The Extech 461920 operates on an included nine-volt battery, and supports modern-looking bright backlighting that keeps your readings readable even in a dark garage. Apart from a 6-month warranty, there are few bonuses and extras to speak of. You won’t end up with a protective carrying case or any spare rolls of reflective tape. What you’re paying for is heavy hardware and nothing more.
Electronic Specialties 328 EZ Tach Plus
Not everyone needs industrial grade accuracy. If you’re working on the lawnmower in your garage rather than a space rocket in a lab, then you probably only need an instrument that’s modestly accurate. That tachometer is the Electronic Specialties 328 EZ Tach Plus. The 328 isn’t going to win any contests for strength or speed, but it’s an inexpensive option someone who needs a tachometer, but isn’t going to taking measurements every single day.
Accuracy and Precision
The 328 EZ Tach Plus uses an inductive sensor, which is a special kind of contact pickup that monitors the magnetic field of the thing you’re measuring. For the purposes of an ordinary vehicle engine or another small motor, an inductive pickup can provide an excellent approximation of an objects RPM.
As such, the EZ Tach Plus is capable of reading revolutions as high as 20,000 RPM. Your readings are accurate within 10 RPM, which won’t fly in an industrial setting, but is more than enough for someone taking readings of a generator, motorcycle, snowmobile, outboard, ATV, or similar device. Additionally, the 328 EZ Tach includes an optical wireless sensor that can work without the included cable. For circumstances where you can’t get the cable to contact, this sensor can help provide a good approximation of rotational speed, but the measurement won’t come close to the accuracy of a proper laser sensor.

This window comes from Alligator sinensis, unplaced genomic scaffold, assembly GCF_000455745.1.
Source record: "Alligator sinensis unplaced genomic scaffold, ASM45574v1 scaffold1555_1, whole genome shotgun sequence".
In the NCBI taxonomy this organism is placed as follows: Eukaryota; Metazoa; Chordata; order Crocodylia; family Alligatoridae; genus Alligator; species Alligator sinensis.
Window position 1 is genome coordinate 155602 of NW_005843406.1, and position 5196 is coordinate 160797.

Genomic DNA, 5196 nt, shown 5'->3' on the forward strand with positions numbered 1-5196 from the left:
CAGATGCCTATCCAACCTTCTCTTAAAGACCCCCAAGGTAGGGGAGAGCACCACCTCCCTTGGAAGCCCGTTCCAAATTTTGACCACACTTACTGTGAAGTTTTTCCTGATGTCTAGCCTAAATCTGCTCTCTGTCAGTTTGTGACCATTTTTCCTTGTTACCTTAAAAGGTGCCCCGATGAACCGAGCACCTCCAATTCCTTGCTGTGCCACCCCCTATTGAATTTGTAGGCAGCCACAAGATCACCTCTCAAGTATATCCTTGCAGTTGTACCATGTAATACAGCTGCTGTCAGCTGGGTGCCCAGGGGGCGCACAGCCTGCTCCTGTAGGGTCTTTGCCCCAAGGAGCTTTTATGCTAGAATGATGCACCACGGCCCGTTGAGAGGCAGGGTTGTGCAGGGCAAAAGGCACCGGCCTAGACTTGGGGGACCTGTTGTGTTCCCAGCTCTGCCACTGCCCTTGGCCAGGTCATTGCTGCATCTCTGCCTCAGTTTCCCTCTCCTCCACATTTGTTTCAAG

Build & Design
The 328 EZ Tach Plus uses a backlit LCD for readability in darker spaces, and further illumination is available thanks to a build-in LED flashlight that you can use while taking measurements. The 328 includes an inductive pickup cable, and the length of the cable is about 12 inches. For typical home purposes that should be enough, but does get your tachometer fairly close to whatever object you’re measuring. Finally, the EZ Tach Plus operates on a 9-volt battery that doesn’t come included, so you’ll want to be ready for that.
Choosing Between 3 Quality Tachometers
Sometimes you don’t need precision accuracy. The 328 EZ Tach Plus is suitable for equipment you’ll find laying around the average home, like a string trimmer or an automotive engine. It doesn’t offer remarkable accuracy, and it has significant lag between readings that makes this device unacceptable of industrial settings. But for the purposes of a hobby mechanic or casual at-home repairs, the 328 EZ Tach Plus is an inexpensive means of adding a pragmatic Tachometer in your toolkit.
For versatile readings, you want the REED Instruments R7100 Tachometer. It uses a combination laser and contact design that makes it a far more versatile instrument than the Extech. The included funnel, wheel, and cone adapters make REED well equipped for measuring common spinning parts. The R7100’s accuracy remains within half of a revolution, which should be accurate enough for all but the most stringent requirements.
For people who need pinpoint non-contact accuracy, there’s no substitute for a strong laser. The Extech 461920 Tachometer isn’t as versatile as the other instruments on this list, but it offers an unsurpassed accuracy of +/- 0.05%. If you need a high-precision digital photo laser tachometer, you’ll find no better price for the performance you’re getting out of the Extech.
Meet Derek, “TechGuru,” a 34-year-old technology enthusiast with a deep passion for tech innovations. With extensive experience, he specializes in gaming hardware and software, and has expertise in gadgets, custom PCs, and audio.
Besides writing about tech and reviewing new products, Derek enjoys traveling, hiking, and photography. Committed to keeping up with the latest industry trends, he aims to guide readers in making informed tech decisions.